5. Dr. Hannibal Lecter: Anthony Hopkins – The Silence of the Lambs (1991)

The movie follows FBI agent, Clarice played by Jodie Foster, as she investigates a serial killer dubbed Buffalo Bill. The key to solving the case lies in the head of a former psychiatrist, Dr. Lecter, currently locked up in maximum security isolated prison for cannibalism. With every meeting between Clarice and “Hannibal the Cannibal”, his mind games get tougher to grasp which leaves her uncertain whether to follow his words. The unreliability of Hannibal’s words makes it a mind-bending journey down the rabbit hole.

 

4. Annie Wilkes: Kathy Bates – Misery (1990)

The movie follows a bestselling author Paul Sheldon after he is incapacitated in a car crash. A former nurse, Annie Wilkes played by Kathy Bates who claims to be Paul’s biggest fan rescues him and brings him into her remote cabin in the mountains. When she finds out that Sheldon is killing off her favorite character from his novels, she reveals a crazy side of her. The author plans his escape as Annie grows more violent while she forces him the change the story according to her will.

 

3. Aileen Wuornos: Charlize Theron – Monster (2003)

Based on a true story, ‘Monster’ follows Aileen Wuornos as a prostitute who killed seven men in a span of two years. The movie depicts her downfall from a woman trying to build a decent life. Facing failure at every step, she starts working as a prostitute who lures men for sex and robs them. When one client fights her, she kills him in self defence and discovers a new way to make money; simply killing men and taking their money. Charlize Theron portrays the serial killer with a blood-curdling performance.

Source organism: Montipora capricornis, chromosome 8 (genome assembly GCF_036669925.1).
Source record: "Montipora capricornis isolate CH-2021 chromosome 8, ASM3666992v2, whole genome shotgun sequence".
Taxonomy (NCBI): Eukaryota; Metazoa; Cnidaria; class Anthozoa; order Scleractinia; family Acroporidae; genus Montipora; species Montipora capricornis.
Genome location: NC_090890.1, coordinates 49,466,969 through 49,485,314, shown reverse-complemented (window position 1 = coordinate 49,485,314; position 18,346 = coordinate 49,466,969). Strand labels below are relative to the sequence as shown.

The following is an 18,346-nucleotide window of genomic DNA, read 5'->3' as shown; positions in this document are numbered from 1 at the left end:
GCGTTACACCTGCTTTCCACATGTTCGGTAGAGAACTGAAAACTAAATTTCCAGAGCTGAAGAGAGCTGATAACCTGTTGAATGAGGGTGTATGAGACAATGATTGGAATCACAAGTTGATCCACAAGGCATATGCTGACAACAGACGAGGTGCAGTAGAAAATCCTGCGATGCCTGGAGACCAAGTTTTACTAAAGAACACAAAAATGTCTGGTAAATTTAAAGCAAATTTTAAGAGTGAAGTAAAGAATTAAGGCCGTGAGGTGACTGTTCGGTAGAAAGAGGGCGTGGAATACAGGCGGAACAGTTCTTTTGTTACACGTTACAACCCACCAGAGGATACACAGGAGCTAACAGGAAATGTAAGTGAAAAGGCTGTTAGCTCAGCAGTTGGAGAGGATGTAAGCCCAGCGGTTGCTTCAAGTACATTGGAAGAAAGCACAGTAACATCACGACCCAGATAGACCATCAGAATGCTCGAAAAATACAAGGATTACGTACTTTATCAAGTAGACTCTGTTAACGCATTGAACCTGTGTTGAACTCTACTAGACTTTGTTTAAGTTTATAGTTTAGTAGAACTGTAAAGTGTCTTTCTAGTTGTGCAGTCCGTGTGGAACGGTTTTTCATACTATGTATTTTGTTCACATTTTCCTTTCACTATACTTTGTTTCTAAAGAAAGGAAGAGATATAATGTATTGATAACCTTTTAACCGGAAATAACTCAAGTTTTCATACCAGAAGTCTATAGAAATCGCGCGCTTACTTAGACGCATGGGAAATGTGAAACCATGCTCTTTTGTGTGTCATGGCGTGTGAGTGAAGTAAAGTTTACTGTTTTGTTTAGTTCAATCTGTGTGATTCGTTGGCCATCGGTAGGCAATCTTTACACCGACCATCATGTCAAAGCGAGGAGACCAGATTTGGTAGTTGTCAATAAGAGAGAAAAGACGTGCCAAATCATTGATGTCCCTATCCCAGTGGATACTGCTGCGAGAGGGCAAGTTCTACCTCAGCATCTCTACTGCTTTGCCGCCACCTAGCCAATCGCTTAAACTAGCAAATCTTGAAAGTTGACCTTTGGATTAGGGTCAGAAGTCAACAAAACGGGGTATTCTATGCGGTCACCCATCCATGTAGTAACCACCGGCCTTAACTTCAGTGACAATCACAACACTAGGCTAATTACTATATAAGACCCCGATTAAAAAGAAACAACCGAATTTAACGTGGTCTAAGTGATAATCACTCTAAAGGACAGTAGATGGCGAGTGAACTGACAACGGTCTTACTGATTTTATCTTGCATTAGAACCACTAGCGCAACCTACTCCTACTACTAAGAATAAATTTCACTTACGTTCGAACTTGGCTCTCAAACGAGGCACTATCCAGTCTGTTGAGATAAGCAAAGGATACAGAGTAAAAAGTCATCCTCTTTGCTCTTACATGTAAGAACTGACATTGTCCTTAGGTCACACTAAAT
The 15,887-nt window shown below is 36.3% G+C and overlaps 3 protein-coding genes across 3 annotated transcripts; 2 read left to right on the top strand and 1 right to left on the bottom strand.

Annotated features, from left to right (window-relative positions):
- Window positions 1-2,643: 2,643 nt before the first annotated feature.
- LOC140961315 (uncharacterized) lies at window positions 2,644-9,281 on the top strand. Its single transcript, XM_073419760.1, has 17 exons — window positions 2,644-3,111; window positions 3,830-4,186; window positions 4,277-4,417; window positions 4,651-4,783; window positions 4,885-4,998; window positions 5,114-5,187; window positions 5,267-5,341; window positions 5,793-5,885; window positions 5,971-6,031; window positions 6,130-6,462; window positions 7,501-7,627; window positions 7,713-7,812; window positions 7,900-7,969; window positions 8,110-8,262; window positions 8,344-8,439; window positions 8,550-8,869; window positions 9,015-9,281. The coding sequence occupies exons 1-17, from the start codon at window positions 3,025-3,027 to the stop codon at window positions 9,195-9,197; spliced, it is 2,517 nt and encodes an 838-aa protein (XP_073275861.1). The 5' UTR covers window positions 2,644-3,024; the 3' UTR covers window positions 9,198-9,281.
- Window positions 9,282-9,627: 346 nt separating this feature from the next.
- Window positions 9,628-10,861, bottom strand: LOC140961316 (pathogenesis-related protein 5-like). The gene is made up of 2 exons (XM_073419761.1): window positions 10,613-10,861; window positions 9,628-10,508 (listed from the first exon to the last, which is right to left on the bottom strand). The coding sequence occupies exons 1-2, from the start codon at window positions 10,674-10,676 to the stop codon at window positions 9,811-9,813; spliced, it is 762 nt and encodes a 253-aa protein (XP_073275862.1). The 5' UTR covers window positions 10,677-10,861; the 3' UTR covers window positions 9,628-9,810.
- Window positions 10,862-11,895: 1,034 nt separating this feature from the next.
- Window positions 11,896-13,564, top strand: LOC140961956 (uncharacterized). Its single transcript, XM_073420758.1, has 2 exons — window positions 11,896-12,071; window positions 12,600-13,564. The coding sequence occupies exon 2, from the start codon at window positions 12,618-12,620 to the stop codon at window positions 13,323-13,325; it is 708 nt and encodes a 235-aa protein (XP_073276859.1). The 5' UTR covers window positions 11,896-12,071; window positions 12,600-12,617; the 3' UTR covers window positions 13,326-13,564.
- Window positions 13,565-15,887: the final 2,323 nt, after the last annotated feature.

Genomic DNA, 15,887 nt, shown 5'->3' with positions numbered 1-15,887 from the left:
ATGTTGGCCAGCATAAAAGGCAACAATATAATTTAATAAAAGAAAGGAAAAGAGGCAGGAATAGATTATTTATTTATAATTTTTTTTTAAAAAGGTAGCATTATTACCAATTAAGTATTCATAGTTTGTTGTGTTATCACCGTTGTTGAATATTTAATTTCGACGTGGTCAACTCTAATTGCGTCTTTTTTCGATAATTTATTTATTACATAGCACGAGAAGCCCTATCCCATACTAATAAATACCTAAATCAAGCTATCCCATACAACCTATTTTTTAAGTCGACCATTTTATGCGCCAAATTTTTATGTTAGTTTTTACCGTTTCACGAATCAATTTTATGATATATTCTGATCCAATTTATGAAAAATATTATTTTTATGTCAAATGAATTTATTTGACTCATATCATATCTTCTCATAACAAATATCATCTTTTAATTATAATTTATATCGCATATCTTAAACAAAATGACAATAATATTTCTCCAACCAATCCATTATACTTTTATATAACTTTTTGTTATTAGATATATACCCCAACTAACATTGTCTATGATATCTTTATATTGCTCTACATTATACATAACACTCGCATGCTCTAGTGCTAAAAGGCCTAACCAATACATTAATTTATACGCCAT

2. Nurse Ratched: Louise Fletcher – One Flew over the Cuckoo’s Nest (1975)

There aren’t many characters that can simply make you lose faith in humanity. Nurse Ratched is the biggest example of that category of characters. The film follows McMurphy played by Jack Nicholson who plans to get out of working in the prison by acting insane. But when he is sent to a mental asylum with a tyrannical head nurse, it becomes his goal to get out of there and troubling the nurse while he does it. Nurse Ratched, though, is cold and heartless and fed power by her authority over the inmates. Ratched has become a symbol for the evil in humanity that rises from the corruption of power and authority. Louise Fletcher’s performance is so iconic and brilliant that the American Film Institute named her the fifth-greatest villain in film history.

 

1. The Joker: Heath Ledger – The Dark Knight (2008)

A lot has been said about this movie and every aspect of the movie has been analyzed to death. This movie has been touted as The Joker’s movie and that may be quite apt. The Joker, through his planned chaos, leaves the city’s only savior in turmoil. Every aspect of his plan warps your brain like when he puts the lives of innocent citizens in the hands of prisoners and vice versa. But The Joker’s biggest accomplishment lies in the way he proves that nobody is completely good, by breaking Harvey Dent’s soul leading him to lash out and embody what he fought against. The Joker balances grand moments and subtle instances of quick wit to show himself as a frightful foe. The Joker’s chaotic as well as detailed plans illustrate him as an extreme psychopath. The Batman plays second fiddle in a movie he lends his name to, which speaks to the greatness of Heath Ledger’s performance as the best mentally disturbed character that won him a posthumous Oscar award.